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By: Angela B. Kosar, Esq.

Approximately two years ago, President Obama passed sweeping tax changes through the Taxpayer Relief Act of 2010, known then in shorthand as TRA 2010. TRA 2010 contained significant and beneficial changes to the Federal Estate, Gift and Generation Skipping Transfer taxes that had already set in place through the 2001 Bush tax changes, known as the Economic Growth and Tax Relief Reconciliation Act of 2001 (“EGTRRA”). However, TRA 2010 was set to expire on December 31, 2012, along with the 2001 EGTRRA tax changes. As that 2012 deadline approached, the expiration of both of these tax acts threatened to push Americans over the “Fiscal Cliff”. As a sort of preliminary rescue maneuver, President Obama signed the American Taxpayer Relief Act on January 2, 2013 (referred to ATRA 2013).

Significantly, what ATRA 2013 in the Estate and Gift Tax area did was make permanent the EGTRRA and TRA 2010 tax changes. Here are the Estate and Gift Tax highlights of ATRA 2013:

1. The Federal Estate Tax (FET) exemption of $5Million from TRA 2010 is permanent and indexed for inflation. FET for 2013 is $5.12Million per individual, or a full $10.24Million for married couples.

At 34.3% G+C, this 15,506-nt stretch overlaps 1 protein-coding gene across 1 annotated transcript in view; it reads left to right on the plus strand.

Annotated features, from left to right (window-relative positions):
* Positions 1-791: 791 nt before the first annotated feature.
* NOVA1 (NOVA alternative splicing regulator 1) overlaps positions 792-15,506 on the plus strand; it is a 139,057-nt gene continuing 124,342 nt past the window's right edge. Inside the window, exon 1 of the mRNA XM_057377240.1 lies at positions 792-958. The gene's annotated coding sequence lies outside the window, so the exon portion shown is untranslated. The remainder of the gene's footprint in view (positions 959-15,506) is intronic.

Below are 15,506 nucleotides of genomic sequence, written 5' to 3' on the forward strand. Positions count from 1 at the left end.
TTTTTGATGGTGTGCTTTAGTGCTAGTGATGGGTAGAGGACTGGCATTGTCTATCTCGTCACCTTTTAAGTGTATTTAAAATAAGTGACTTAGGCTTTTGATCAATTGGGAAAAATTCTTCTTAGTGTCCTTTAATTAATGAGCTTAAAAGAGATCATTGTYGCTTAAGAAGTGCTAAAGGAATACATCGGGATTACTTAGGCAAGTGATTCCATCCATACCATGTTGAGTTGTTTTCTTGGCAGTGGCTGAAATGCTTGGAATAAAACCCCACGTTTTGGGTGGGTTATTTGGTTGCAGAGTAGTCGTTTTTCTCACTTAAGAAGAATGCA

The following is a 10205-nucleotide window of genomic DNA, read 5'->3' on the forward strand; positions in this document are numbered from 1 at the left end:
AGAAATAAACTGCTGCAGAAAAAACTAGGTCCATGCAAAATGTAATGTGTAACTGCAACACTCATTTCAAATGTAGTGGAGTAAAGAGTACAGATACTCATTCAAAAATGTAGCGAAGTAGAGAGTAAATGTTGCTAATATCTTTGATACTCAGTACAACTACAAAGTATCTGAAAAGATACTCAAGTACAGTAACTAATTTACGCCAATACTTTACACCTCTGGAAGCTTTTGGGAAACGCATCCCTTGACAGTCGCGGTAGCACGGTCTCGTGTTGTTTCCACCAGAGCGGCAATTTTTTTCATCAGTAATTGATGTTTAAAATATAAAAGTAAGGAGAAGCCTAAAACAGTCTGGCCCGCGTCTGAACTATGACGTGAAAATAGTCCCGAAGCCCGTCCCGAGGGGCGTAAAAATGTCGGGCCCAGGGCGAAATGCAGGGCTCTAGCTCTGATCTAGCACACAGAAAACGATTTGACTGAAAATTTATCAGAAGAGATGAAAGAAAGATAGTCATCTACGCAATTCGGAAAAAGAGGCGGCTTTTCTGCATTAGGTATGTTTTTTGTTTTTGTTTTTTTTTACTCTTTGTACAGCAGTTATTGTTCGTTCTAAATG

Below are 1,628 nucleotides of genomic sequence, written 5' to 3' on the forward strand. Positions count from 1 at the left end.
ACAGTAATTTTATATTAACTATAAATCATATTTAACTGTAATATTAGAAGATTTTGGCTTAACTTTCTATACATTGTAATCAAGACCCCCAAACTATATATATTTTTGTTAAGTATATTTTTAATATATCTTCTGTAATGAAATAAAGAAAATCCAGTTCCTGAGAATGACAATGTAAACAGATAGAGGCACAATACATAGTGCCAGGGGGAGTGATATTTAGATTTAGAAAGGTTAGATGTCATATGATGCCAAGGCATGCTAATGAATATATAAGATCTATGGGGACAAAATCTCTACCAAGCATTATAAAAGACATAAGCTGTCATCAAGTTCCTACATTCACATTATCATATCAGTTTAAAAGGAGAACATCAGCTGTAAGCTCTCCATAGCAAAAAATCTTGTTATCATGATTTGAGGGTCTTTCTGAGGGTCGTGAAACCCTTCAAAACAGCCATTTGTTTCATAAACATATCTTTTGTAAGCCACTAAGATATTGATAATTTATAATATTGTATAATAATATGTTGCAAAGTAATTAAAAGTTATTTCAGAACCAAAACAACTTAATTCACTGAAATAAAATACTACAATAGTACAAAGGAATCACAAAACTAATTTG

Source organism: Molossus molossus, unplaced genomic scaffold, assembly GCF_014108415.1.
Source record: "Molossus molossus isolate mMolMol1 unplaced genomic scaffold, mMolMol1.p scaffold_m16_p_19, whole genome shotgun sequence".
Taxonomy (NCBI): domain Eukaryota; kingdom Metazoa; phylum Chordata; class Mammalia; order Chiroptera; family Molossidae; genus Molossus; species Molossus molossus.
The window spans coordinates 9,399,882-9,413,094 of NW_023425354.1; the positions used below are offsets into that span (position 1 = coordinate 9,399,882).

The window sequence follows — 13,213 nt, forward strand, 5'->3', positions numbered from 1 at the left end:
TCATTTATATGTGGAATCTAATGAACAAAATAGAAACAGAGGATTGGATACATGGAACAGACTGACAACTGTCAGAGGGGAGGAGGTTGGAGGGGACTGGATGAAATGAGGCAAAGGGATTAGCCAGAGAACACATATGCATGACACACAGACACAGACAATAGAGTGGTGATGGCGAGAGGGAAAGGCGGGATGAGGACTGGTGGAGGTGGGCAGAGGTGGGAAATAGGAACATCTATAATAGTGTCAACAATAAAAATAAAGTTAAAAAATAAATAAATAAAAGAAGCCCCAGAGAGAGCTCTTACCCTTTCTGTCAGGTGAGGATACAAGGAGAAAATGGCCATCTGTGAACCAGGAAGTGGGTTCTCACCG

2. The Federal Gift Tax (FGT) exemption remains unified with the FET, and is permanent at $5Million. It is also indexed for inflation. Like the FET, FGT will set at $5.12Million for 2013.

3. The Generation Skipping Transfer tax (GST) exemption, which is commonly applicable to transfers made directly to grandchildren or anyone else 37 ½ years younger than the transferor, is also permanent at $5Million, and is also indexed for inflation. Like the FET and FGT, GST will also set at $5.12Million for 2013.

4. Top tax rates for the FET, FGT and GST have all risen from 35% under TRA 2010 to 40%.

5. Perhaps the best piece from TRA 2010, FET and FGT portability, are now made permanent. Portability allows a surviving spouse to take advantage of the remaining portions of the FET and/or FGT exemptions of the deceased spouse. The GST exemption is still not portable.

As was the case with EGTRRA and TRA 2010, ATRA 2013 consists of Federal tax law changes, which do not apply to state estate tax laws such as those in New Jersey. While the federal exemptions of ATRA 2013 are accommodating of a large number of estates, they certainly do not address the many non-tax reasons for having a thorough estate plan that meets your individual situation, needs and goals. Connor, Weber & Oberlies stands ready to assist clients in Pennsylvania and New Jersey with their estate planning needs. Please contact us for a review of your current estate plan, or to schedule an appointment to update or prepare an estate plan for you.